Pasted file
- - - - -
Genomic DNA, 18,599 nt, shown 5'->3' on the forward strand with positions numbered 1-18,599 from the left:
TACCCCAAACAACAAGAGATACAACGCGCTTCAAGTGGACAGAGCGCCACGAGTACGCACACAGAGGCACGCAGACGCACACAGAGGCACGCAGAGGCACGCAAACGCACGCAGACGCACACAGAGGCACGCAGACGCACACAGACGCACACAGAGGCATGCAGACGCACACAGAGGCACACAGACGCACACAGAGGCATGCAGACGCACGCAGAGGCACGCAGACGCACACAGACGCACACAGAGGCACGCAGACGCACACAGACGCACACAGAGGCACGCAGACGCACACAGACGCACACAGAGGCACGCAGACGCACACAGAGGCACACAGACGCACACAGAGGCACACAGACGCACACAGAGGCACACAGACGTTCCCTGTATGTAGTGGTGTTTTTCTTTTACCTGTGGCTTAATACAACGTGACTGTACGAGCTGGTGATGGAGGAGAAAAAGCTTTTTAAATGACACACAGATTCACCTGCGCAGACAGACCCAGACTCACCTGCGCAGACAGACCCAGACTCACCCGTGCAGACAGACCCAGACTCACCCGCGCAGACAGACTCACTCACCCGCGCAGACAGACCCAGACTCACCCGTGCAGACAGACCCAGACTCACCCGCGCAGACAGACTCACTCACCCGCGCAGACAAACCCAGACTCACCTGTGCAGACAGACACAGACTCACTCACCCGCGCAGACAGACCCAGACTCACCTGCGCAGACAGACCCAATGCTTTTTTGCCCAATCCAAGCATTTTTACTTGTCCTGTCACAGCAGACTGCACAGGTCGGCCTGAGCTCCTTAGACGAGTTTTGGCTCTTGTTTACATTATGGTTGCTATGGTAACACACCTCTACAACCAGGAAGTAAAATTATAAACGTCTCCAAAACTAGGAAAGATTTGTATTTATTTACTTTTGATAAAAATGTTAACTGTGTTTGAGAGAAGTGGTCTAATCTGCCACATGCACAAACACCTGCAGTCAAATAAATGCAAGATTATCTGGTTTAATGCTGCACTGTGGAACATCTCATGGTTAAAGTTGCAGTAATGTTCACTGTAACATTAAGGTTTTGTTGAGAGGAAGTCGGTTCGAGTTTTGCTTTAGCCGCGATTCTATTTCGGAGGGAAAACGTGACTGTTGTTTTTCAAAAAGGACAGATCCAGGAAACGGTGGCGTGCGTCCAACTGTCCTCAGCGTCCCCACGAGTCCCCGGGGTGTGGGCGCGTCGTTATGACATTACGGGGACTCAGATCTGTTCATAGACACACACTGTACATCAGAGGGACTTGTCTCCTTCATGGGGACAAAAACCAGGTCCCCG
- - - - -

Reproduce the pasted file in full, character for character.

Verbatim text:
Genomic DNA, 18,599 nt, shown 5'->3' on the forward strand with positions numbered 1-18,599 from the left:
TACCCCAAACAACAAGAGATACAACGCGCTTCAAGTGGACAGAGCGCCACGAGTACGCACACAGAGGCACGCAGACGCACACAGAGGCACGCAGAGGCACGCAAACGCACGCAGACGCACACAGAGGCACGCAGACGCACACAGACGCACACAGAGGCATGCAGACGCACACAGAGGCACACAGACGCACACAGAGGCATGCAGACGCACGCAGAGGCACGCAGACGCACACAGACGCACACAGAGGCACGCAGACGCACACAGACGCACACAGAGGCACGCAGACGCACACAGACGCACACAGAGGCACGCAGACGCACACAGAGGCACACAGACGCACACAGAGGCACACAGACGCACACAGAGGCACACAGACGTTCCCTGTATGTAGTGGTGTTTTTCTTTTACCTGTGGCTTAATACAACGTGACTGTACGAGCTGGTGATGGAGGAGAAAAAGCTTTTTAAATGACACACAGATTCACCTGCGCAGACAGACCCAGACTCACCTGCGCAGACAGACCCAGACTCACCCGTGCAGACAGACCCAGACTCACCCGCGCAGACAGACTCACTCACCCGCGCAGACAGACCCAGACTCACCCGTGCAGACAGACCCAGACTCACCCGCGCAGACAGACTCACTCACCCGCGCAGACAAACCCAGACTCACCTGTGCAGACAGACACAGACTCACTCACCCGCGCAGACAGACCCAGACTCACCTGCGCAGACAGACCCAATGCTTTTTTGCCCAATCCAAGCATTTTTACTTGTCCTGTCACAGCAGACTGCACAGGTCGGCCTGAGCTCCTTAGACGAGTTTTGGCTCTTGTTTACATTATGGTTGCTATGGTAACACACCTCTACAACCAGGAAGTAAAATTATAAACGTCTCCAAAACTAGGAAAGATTTGTATTTATTTACTTTTGATAAAAATGTTAACTGTGTTTGAGAGAAGTGGTCTAATCTGCCACATGCACAAACACCTGCAGTCAAATAAATGCAAGATTATCTGGTTTAATGCTGCACTGTGGAACATCTCATGGTTAAAGTTGCAGTAATGTTCACTGTAACATTAAGGTTTTGTTGAGAGGAAGTCGGTTCGAGTTTTGCTTTAGCCGCGATTCTATTTCGGAGGGAAAACGTGACTGTTGTTTTTCAAAAAGGACAGATCCAGGAAACGGTGGCGTGCGTCCAACTGTCCTCAGCGTCCCCACGAGTCCCCGGGGTGTGGGCGCGTCGTTATGACATTACGGGGACTCAGATCTGTTCATAGACACACACTGTACATCAGAGGGACTTGTCTCCTTCATGGGGACAAAAACCAGGTCCCCG